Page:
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British envoy decries Nigeria’s three per cent mobile money penetration

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British Deputy High Commissioner in Nigeria, Ben Llewellyn-Jones, has decried the most populous black nation’s three per cent mobile money penetration.

He spoke yesterday in Lagos while delivering a keynote address at the second Fintech Week themed, “Setting Agenda for Cashless Lagos.”
Checks by The Guardian showed that though Nigeria boasts of over 200 million active mobile subscription and 151 million Internet users, these rich credentials have, however, not translated to better mobile money services in the country.

Llewellyn-Jones, who sees the concept as key to successful implementation of the Federal Government’s cashless economy programme, noted that electronic transactions could save time, increase productivity, safety and tax revenue, as well as tame corruption, money laundering and terrorism.

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He lauded Lagos State for developing solutions to drive broader financial inclusion nationwide, admitting that financial inclusion is higher in the nation’s economic capital.

Stating that more is needed to be done, the British diplomat submitted: “If there is a silver bullet for financial inclusion, and cashless Lagos, it is mobile money. The new payment service banks will serve people who the traditional banks regard as too poor to be of interest. Mobile money transfers are also suitable for small payments.

“Among our neighbours in West Africa, mobile money is gaining traction In Burkina Faso, Cote d’ Ivoire, Senegal and Ghana. The proportion of people with mobile money accounts ranges from 33 to 45 per cent (Ghana). In Kenya, more than 80 per cent of the population has mobile money, whereas it is only just starting in Nigeria.”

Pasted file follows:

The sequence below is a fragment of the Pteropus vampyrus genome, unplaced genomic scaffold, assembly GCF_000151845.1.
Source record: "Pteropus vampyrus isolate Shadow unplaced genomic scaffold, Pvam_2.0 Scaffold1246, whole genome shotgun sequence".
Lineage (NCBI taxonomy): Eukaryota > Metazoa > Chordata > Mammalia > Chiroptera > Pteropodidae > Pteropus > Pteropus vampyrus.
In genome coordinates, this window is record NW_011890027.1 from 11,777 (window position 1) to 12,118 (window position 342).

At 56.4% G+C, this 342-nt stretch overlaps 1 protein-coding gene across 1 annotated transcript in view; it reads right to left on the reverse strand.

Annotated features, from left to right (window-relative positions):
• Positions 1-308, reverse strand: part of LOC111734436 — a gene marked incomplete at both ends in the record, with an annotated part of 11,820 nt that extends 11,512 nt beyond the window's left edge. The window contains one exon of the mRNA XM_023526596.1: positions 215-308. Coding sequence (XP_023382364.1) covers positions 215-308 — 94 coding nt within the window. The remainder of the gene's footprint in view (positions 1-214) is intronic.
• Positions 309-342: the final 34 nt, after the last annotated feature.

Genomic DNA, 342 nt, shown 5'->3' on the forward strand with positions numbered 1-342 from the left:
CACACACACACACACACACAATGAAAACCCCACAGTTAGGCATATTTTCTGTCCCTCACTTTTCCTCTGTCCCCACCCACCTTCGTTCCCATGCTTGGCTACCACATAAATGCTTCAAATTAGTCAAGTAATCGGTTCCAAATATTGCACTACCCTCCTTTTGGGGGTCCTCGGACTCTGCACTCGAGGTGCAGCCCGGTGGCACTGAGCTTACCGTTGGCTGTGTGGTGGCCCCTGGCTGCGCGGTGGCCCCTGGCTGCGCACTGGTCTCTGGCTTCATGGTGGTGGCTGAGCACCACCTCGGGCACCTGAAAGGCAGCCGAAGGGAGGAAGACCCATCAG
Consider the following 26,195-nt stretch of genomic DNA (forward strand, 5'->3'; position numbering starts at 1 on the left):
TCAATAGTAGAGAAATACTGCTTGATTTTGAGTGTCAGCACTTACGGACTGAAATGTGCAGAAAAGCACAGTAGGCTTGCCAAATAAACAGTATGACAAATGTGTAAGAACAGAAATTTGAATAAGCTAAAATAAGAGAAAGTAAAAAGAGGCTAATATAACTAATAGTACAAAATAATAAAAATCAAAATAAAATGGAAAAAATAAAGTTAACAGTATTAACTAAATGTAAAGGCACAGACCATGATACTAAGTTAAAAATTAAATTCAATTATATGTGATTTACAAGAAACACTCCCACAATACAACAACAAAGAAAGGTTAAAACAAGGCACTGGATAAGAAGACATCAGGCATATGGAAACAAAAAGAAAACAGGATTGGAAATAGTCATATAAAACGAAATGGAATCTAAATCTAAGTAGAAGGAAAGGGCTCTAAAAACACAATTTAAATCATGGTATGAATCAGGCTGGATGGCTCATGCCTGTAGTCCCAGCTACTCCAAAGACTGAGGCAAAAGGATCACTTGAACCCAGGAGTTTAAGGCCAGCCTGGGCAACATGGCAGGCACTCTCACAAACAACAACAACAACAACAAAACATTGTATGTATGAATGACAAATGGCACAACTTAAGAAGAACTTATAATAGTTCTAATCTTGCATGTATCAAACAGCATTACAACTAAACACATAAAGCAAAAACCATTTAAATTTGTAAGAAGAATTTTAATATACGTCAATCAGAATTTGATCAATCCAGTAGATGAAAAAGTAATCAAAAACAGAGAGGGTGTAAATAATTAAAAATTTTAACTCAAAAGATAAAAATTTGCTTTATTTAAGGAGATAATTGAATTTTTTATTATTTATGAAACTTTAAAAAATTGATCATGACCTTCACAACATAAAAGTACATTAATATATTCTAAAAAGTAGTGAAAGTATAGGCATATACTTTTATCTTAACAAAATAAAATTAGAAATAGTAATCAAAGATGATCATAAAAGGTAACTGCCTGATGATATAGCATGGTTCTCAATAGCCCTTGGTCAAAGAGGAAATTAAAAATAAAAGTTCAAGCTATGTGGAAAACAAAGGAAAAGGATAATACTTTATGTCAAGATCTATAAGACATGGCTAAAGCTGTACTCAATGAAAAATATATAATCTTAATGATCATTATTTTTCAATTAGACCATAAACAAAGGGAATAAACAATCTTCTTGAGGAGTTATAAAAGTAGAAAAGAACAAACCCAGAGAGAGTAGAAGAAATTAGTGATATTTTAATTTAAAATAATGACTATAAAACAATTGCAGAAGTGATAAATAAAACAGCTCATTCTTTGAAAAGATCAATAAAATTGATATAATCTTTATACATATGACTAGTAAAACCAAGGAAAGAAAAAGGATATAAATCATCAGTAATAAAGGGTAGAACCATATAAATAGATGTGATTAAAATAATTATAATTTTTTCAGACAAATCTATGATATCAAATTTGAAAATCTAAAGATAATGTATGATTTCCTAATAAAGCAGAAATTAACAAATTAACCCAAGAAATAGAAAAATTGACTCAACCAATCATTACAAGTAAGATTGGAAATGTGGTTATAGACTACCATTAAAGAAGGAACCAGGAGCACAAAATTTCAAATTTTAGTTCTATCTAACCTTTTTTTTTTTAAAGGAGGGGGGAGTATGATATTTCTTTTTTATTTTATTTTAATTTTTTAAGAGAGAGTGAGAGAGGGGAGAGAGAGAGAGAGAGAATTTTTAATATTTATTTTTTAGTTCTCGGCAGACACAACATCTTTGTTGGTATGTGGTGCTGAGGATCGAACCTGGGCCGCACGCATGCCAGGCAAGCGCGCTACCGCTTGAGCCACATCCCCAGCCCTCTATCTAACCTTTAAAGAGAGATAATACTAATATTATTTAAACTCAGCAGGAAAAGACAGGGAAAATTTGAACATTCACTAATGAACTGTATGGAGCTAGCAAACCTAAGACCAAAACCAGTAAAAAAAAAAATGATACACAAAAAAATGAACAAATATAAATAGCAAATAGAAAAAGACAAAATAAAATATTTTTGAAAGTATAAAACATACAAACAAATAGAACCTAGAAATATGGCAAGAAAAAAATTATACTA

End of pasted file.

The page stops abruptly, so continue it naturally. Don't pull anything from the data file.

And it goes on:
He continued: “Based on some recent modelling for UKAid, the proper roll out of mobile money could add about 46 million people to the Nigerian financial system, boost GDP by 12 per cent and create three million jobs in Nigeria.”

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Llewellyn-Jones said mobile money accounts would represent the first step for many to access other financial services, adding that transaction data would enable them get savings accounts and loans.

“People can also use mobile money to make instalmental payment for their solar home systems – helping the five million solar energy connections project,” he added.

Given this, he said, the United Kingdom “is pleased to see the issuance of the first Payment Service Bank licences (officially launched in August 2020) in Nigeria and hopes to see services starting soon in Lagos.”

The expectation, according to him, is that Nigeria could catch up fast with the support of regulator, for safety of consumers and the financial system.

To the Briton, EFInA (the UK financial inclusion entity in Nigeria) could support the regulator and provide Know Your Customer (KYC) and best practice regulation for low-income earners and Fintechs.

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